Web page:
Alvaro Garcia Linera: “We want a capitalism with a big state presence”

Pablo Stefanoni, May 18

Almost as soon as he starts to talk, Bolivian vice president Álvaro García Linera allows on to see his previous profession as university lecture in sociology come through. Nearly 16 months after the arrival to government of Evo Morales, he is an authorised spokesperson on the strategic objectives of the process in march. In this role he affirms that his government aims for “a capitalism with a big state presence”. In this interview he reveals that the objective to “get to 30% to 40% of the GDP being in state hands”.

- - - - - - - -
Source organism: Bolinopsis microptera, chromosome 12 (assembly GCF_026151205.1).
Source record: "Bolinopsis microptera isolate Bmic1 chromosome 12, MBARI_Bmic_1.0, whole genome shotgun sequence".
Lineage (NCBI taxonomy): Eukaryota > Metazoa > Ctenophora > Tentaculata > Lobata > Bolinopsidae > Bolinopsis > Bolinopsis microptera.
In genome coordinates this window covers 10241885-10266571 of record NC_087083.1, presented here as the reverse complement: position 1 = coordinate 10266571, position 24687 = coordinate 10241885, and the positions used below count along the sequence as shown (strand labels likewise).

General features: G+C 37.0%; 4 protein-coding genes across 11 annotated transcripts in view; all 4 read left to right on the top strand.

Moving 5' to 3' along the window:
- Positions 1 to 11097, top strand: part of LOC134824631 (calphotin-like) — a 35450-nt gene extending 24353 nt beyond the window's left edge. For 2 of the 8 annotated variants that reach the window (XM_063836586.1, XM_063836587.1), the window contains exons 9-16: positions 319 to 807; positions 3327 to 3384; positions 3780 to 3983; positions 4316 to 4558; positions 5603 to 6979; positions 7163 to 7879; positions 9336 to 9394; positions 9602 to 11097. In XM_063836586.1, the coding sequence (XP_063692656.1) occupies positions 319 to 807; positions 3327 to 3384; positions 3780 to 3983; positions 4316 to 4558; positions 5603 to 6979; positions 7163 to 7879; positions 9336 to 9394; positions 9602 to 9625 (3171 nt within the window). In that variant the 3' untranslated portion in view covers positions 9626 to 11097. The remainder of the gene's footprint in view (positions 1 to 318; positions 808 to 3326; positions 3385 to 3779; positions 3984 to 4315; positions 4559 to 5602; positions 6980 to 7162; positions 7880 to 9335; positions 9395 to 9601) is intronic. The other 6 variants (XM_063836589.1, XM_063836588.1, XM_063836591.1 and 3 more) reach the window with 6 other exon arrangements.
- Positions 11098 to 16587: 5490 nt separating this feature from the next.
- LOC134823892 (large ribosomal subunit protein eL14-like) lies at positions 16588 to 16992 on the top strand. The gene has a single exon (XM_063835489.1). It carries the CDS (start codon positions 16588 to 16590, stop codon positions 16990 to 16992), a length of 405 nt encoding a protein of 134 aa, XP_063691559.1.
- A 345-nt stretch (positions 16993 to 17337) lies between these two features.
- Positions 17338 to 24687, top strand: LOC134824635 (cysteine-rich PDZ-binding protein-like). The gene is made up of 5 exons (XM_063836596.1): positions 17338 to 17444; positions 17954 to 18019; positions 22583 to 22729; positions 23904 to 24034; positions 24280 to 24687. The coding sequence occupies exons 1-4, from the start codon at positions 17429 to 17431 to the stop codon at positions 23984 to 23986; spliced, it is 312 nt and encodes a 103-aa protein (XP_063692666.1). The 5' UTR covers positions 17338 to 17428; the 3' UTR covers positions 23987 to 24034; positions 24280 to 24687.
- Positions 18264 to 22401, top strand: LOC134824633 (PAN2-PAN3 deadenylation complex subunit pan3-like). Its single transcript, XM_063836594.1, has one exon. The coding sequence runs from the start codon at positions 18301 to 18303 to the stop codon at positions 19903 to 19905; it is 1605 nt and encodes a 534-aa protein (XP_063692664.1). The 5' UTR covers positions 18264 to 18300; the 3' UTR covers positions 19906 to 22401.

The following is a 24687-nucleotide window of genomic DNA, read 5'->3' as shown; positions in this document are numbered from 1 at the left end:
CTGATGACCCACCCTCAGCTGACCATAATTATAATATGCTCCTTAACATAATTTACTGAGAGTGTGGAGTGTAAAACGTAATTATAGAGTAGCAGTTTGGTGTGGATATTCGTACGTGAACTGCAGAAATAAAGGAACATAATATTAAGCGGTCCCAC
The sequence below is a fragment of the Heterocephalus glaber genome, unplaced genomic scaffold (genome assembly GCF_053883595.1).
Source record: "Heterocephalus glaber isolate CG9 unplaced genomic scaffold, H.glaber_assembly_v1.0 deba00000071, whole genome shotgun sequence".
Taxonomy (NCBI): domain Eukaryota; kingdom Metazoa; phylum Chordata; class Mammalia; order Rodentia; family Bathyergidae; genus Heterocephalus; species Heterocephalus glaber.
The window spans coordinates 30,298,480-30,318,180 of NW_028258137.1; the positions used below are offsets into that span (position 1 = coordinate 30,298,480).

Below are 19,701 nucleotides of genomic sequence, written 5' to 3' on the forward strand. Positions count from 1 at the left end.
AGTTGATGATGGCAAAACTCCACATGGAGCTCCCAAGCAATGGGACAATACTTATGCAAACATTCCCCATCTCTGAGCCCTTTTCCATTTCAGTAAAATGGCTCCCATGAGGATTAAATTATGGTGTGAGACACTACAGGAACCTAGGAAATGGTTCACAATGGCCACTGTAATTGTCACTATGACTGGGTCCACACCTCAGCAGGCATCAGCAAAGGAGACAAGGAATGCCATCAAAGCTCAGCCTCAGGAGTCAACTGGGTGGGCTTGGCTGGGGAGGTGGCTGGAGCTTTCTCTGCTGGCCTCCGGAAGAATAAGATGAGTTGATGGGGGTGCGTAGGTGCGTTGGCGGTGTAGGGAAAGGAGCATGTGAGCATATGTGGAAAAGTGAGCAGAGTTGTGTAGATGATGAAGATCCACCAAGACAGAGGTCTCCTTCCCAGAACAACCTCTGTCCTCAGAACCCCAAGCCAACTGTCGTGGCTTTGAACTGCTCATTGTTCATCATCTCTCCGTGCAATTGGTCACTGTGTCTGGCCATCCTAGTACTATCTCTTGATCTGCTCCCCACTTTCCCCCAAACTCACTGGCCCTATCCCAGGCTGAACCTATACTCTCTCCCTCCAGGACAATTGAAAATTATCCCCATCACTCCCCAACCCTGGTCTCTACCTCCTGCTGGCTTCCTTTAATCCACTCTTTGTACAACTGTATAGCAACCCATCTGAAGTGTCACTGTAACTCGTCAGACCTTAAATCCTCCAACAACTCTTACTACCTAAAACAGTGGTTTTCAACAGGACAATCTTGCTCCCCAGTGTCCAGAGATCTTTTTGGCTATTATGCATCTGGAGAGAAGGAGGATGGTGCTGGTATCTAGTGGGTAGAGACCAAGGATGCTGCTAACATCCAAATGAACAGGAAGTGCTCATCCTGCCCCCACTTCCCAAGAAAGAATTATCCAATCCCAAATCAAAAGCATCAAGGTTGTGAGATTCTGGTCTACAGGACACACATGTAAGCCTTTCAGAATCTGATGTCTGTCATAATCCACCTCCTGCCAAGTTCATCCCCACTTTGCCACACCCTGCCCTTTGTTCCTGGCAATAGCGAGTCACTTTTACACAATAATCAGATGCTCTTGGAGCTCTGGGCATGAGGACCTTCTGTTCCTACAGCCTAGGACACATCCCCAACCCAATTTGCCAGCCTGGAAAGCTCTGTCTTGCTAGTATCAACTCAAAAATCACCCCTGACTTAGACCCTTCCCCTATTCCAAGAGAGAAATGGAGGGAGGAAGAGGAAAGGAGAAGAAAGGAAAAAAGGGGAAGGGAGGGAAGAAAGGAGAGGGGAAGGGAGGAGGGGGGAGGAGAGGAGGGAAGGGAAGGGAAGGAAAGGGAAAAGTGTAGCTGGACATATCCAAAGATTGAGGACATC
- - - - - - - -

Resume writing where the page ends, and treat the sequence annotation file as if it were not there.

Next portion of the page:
Pablo Stefanoni - What type of state is your government aspiring to?

Alvaro Garcia Linera - When we assumed power, we received a state that did not own a single enterprise. Our aim is for the state to assume an active role. In one year we have recuperated state control over hydrocarbons, mining and telecommunications. From 6% of the GDP, the state now controls 19%, and is today the principal economic actor in Bolivia. The objective is to reach, at least, 30% or 40%.

PS - Is this a return to the developmentalism of the 1950s?

AGL - No. We are thinking about a pluralist modernisation, not that of a single road like in the ‘40s and ‘50s. There exist different dynamics of modernisation: that of the modern industrial economy, of urban family micro-enterprises and that of the communitarian campesino economy.

PS - And how do you achieve that?